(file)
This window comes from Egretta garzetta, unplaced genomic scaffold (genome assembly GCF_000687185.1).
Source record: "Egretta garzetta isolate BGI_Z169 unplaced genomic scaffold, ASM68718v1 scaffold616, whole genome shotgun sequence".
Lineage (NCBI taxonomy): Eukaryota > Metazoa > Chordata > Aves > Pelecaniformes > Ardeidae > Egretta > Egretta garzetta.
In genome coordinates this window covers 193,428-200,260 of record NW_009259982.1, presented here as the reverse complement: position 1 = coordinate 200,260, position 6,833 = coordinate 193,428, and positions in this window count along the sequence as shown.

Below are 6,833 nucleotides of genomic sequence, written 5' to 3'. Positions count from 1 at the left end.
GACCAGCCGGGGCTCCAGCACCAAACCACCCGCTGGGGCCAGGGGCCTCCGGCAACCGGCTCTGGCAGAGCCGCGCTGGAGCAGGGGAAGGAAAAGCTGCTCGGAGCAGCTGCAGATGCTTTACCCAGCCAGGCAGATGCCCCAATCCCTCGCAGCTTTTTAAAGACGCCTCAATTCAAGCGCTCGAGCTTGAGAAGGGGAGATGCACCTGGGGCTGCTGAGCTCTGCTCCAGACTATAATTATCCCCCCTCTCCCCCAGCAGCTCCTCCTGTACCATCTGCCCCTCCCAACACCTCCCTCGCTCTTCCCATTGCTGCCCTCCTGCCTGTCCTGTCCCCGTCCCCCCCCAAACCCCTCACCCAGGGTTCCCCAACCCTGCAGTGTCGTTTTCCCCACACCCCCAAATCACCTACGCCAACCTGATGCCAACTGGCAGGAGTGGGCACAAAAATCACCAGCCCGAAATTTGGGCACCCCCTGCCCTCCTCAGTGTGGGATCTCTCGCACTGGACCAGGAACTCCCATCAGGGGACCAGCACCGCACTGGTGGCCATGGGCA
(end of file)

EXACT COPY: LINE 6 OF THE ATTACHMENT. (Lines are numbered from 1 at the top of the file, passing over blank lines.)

GACCAGCCGGGGCTCCAGCACCAAACCACCCGCTGGGGCCAGGGGCCTCCGGCAACCGGCTCTGGCAGAGCCGCGCTGGAGCAGGGGAAGGAAAAGCTGCTCGGAGCAGCTGCAGATGCTTTACCCAGCCAGGCAGATGCCCCAATCCCTCGCAGCTTTTTAAAGACGCCTCAATTCAAGCGCTCGAGCTTGAGAAGGGGAGATGCACCTGGGGCTGCTGAGCTCTGCTCCAGACTATAATTATCCCCCCTCTCCCCCAGCAGCTCCTCCTGTACCATCTGCCCCTCCCAACACCTCCCTCGCTCTTCCCATTGCTGCCCTCCTGCCTGTCCTGTCCCCGTCCCCCCCCAAACCCCTCACCCAGGGTTCCCCAACCCTGCAGTGTCGTTTTCCCCACACCCCCAAATCACCTACGCCAACCTGATGCCAACTGGCAGGAGTGGGCACAAAAATCACCAGCCCGAAATTTGGGCACCCCCTGCCCTCCTCAGTGTGGGATCTCTCGCACTGGACCAGGAACTCCCATCAGGGGACCAGCACCGCACTGGTGGCCATGGGCA